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How to protect your lungs from wildfire smoke

There is no safe level of wildfire smoke.


2023 was the worst-ever year for wildfires in Canada. The number of hectares burned was more than six times the previous ten-year average. The amount of carbon emissions more than tripled the previous record. Canadians realized that no matter where they lived, they couldn’t escape the consequences of a record-setting wildfire season.

Smoke from wildfires can have serious health consequences for those living nearby, but it can also affect the health of people living hundreds of kilometers away. Wildfire smoke increases the particulate matter (pollution) in the air, which can cause healthy adults to cough, wheeze and have difficulty breathing. For Canadians living with lung disease, the effects of wildfire smoke are even more serious — even deadly.

Although the comparison isn't ideal because of the different composition of the smoke, research has shown that several days of air quality considered "unhealthy for sensitive groups" is equivalent to smoking seven cigarettes a day. 

10 things you can do to protect your lungs from wildfire smoke

Wildfire smoke can be a threat to your lung health no matter where you live. If you are over 65 or under 18, work outside, are pregnant or have asthma, COPD or another lung disease or heart disease or diabetes, you may be particularly at risk. There are things you can do to help protect your lungs.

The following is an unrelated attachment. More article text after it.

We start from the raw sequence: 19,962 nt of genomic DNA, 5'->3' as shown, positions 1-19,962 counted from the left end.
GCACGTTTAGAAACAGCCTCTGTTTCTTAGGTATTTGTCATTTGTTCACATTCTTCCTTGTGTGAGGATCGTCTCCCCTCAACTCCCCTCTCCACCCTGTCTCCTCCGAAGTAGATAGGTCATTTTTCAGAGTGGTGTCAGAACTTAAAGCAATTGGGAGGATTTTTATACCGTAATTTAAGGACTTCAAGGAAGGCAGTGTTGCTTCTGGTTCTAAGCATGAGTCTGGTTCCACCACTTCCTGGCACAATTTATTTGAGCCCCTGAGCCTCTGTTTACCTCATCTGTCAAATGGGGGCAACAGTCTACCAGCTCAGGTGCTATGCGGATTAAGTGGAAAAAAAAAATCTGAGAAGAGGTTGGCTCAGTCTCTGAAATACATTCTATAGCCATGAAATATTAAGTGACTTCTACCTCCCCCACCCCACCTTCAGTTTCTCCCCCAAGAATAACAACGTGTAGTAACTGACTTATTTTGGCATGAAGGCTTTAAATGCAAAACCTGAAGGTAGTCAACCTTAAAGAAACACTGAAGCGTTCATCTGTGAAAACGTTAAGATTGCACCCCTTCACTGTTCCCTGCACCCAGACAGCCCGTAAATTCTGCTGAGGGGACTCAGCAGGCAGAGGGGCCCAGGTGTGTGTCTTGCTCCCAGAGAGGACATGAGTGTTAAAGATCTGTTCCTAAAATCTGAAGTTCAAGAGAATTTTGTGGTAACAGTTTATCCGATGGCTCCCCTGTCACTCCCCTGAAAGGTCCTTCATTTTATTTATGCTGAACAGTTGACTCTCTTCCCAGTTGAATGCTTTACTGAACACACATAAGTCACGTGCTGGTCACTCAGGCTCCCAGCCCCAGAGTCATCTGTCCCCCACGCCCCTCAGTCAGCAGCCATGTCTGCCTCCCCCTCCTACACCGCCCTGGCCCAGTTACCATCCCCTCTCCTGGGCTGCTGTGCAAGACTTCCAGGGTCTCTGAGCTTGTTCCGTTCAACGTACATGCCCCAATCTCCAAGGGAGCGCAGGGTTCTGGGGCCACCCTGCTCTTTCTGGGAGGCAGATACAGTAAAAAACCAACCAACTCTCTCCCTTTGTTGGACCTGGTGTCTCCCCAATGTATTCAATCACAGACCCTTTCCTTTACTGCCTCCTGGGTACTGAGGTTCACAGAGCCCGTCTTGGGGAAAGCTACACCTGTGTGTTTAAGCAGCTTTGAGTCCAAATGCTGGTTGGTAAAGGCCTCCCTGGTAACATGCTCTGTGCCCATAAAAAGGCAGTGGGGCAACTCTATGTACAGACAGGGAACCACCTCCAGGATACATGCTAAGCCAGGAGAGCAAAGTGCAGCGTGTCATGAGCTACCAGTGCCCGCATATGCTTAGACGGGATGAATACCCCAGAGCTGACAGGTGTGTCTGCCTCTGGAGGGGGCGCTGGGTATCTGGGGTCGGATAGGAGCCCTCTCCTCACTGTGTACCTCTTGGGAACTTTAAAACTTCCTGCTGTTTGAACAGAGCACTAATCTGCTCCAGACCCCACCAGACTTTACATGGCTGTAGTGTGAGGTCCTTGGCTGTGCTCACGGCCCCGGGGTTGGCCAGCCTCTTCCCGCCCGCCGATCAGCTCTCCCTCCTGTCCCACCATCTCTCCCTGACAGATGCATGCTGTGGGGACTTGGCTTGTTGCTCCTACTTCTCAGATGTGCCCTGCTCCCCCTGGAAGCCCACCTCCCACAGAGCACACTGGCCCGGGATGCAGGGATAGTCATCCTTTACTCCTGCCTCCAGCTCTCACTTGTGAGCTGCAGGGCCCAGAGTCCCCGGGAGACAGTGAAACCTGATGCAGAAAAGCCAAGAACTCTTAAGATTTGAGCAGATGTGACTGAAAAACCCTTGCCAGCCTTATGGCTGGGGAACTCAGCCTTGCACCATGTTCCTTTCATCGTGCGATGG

Cloud of dark smoke with caption "Check your local air quality"

1. Check your local air quality

Even if you live far from any active fires, there could be a high level of particulate matter in the air where you live.

The Air Quality Health Index (AQHI) uses a scale from 1 to 10+ to indicate the level of pollutants in the air. The higher the number, the worse the air quality.

The AQHI also includes health messaging for the general public and high-risk individuals such as those living with lung disease.

If you have been diagnosed with a chronic lung condition, even an AQHI score of 4 (which is considered moderate) can make the symptoms of your lung disease worse.

Closeup of red couch with caption "Stay inside"

2. Stay inside

If you don't have to go outside, stay inside to avoid the effects of poor air quality.